books, Reading

5 Star Reads in a 1 Star Year: 2017 in Review

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Over the past month my writing has limped along, overshadowed by year-end responsibilities, winter holidays, school vacation for my little one, and seasonal elevations in anxiety. Fortunately for my overall mental health, my reading has kept apace.

Just as 2017 was a year, for me, of unprecedented anxiety, fear, and frustration with the outside world, it was a banner year for reading. Not only did I read more books this year than any time in my adult life, I also read broader – by geography, genre, and culture.

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As the public discourse became more and more heated and, too often, hateful, I turned again and again to books both as an escape from, but also as an insight into my world. REPRESENTATION is the word that bubbles up when I look at my intentions and my outcomes in my reading year. More than half of the books I read were by people of color. More than half were written by people from countries other than the United States, and many of those written by Americans were written by first generation Americans.

I swear to you I am not an easy grader, so I can tell you with honest awe and genuine excitement that I read 26 five star books in 2017. These are books I would strongly urge each and everyone to read. I’ve grouped them below a bit thematically, with links to my reviews. Congratulations! You’ve got yourself a healthy TBR for the foreseeable future!

Heartwarming and Life-changing

Immigration, Displacement, and the Wounds of War

  • Home Fire – Kamila Shamsie
    The story of intertwined siblings, the constant challenge of anti-Muslim sentiment, and the radicalization of a young Muslim man
  • Look – Solmaz Sharif
    A stunning, stark collection of poetry from an Iranian writer and the ravages of a war-torn world
  • The Kindness of Enemies – Leila Aboulela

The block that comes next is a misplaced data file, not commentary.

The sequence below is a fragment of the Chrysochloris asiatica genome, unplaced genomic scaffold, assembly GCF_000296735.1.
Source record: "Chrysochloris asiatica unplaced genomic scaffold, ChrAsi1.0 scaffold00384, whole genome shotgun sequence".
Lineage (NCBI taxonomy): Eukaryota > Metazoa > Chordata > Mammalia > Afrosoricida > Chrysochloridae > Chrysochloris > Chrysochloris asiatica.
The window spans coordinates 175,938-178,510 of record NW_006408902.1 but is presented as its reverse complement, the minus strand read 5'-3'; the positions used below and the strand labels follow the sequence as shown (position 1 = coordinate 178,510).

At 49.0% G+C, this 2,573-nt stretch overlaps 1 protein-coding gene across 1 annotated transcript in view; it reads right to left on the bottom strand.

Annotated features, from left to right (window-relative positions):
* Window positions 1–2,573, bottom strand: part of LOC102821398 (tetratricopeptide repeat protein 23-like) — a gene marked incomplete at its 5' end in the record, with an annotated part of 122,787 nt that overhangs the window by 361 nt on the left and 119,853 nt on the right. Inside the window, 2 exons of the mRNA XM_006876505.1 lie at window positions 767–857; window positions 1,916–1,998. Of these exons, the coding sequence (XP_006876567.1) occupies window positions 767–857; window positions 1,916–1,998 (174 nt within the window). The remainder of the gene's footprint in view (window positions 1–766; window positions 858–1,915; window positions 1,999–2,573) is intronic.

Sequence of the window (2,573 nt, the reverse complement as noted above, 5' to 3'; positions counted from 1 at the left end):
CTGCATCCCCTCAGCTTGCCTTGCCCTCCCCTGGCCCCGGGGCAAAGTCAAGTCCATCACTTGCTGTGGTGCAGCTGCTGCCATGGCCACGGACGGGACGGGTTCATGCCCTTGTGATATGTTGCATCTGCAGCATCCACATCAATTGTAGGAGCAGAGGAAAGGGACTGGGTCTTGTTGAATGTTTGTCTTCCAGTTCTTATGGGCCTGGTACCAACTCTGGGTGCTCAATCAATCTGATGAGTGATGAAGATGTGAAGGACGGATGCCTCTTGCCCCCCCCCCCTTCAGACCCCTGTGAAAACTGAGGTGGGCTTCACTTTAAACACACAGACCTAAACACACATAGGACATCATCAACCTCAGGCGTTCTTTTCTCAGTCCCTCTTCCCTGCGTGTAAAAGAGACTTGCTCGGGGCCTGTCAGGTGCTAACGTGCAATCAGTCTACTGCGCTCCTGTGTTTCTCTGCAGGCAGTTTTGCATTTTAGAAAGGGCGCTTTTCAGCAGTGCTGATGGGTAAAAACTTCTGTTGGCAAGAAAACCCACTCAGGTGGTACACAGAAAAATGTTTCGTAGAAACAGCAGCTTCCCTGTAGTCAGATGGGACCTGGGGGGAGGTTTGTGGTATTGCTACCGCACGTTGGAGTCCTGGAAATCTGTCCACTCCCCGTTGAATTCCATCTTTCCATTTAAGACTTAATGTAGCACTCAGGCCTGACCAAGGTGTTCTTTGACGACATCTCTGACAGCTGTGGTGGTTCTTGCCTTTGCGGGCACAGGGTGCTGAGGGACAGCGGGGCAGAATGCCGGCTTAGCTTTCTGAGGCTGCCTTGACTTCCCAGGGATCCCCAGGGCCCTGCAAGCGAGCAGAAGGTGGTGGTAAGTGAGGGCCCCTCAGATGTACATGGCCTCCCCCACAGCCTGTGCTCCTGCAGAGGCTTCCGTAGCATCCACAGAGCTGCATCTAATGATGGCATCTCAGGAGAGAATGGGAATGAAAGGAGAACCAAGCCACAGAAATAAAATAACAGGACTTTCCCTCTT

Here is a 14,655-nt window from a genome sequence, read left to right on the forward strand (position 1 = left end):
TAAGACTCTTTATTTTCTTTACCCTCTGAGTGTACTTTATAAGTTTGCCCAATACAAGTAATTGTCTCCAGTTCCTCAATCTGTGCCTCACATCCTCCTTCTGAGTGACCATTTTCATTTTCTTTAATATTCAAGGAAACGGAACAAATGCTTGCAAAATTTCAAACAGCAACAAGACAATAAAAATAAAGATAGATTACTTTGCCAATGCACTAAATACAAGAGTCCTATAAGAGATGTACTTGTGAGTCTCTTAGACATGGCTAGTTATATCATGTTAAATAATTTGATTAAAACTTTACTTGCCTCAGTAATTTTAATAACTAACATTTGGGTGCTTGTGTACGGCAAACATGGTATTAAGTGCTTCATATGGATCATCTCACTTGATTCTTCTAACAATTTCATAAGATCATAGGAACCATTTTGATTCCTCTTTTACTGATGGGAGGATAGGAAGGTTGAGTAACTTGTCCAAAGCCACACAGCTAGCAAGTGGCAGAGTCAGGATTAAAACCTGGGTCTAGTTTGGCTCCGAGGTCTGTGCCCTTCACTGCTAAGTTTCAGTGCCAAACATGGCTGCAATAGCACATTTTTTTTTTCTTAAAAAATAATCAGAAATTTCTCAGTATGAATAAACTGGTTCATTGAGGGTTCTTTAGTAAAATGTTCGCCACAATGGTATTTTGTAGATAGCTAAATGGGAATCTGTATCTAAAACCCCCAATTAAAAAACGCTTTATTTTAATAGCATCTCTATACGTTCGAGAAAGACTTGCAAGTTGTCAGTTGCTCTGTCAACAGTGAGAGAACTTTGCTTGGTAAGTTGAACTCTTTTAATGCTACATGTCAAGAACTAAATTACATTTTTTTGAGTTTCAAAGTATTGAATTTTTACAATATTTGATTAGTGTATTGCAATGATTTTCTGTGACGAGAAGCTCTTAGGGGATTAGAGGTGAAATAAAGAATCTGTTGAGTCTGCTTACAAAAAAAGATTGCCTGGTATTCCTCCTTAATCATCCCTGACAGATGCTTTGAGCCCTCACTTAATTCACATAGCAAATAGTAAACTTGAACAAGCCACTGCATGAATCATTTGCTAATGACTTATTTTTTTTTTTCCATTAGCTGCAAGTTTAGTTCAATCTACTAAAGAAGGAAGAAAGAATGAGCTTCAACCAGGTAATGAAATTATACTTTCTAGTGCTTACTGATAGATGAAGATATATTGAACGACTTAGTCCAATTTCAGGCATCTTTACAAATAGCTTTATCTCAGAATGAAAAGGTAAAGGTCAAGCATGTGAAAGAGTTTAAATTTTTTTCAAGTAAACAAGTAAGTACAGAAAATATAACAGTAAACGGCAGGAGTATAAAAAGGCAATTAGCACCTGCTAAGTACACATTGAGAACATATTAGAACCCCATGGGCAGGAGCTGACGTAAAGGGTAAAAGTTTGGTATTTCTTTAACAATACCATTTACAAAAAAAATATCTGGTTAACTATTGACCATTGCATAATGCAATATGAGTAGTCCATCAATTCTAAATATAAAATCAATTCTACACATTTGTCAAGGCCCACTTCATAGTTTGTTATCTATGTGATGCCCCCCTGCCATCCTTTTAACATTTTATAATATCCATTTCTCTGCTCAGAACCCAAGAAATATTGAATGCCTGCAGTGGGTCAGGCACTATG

A complex novel of contemporary Scotland and 1850s Russia in which religious conflict and the multigenerational struggles of immigration and cultural assimilation inform every aspect of life
  • The Good Immigrant – edited by Nikesh Shukla
    A collection of stunning and bold essays about the modern immigrant experience
  • Exit West – Moshin Hamid
    A gorgeous novel about modern refugees in which Moshin Hamid speaks compellingly about the interconnectedness of the world through blended borders, periodic “asides”, and literal doors through time and space
  • The Sympathizer – Viet Thanh Nguyen
    Framed as a confession, this novel tells the story of a captain in the South Vietnamese army and a communist sleeper agent who is currently imprisoned back in Vietnam

Wet-My-Pants Funny and Clever

Race and Racism

Dazzling Debuts

Flex Your Feminism

  • The Widow Nash – Jamie Harrison
    An historical novel of thrilling intrigue and daring do, in which a woman in the ‘wild west’ takes extreme steps to forge a lift for herself
  • The Power – Naomi Alderman
    In this electrifying novel, girls and women slowly awaken their inner power and begin to resist the patriarchies which have dominated the world since time immemorial
  • All Grown Up – Jami Attenberg
    This is a character novel which never wanders, never slows, and never loosens its grip

Life and Love

  • The Book of Harlan – Bernice L. McFadden
    Beginning in Macon, Georgia with the whirlwind courtship of his parents, this gorgeously heartbreaking novel develops alongside Harlan – from a spurned youngster being raised by his grandparents to a burgeoning musician in the midst of the Harlem Renaissance to one of the under-acknowledged victims of fascist oppression in Nazi-occupied Europe
  • Another Brooklyn – Jacqueline Woodson
    This novel tells the story of a group of inseparable girlfriends growing up in Brooklyn in the 1970s, exploring the various iterations of poverty and the complexities of family life for these four young girls coming of age in a time and place of turbulence

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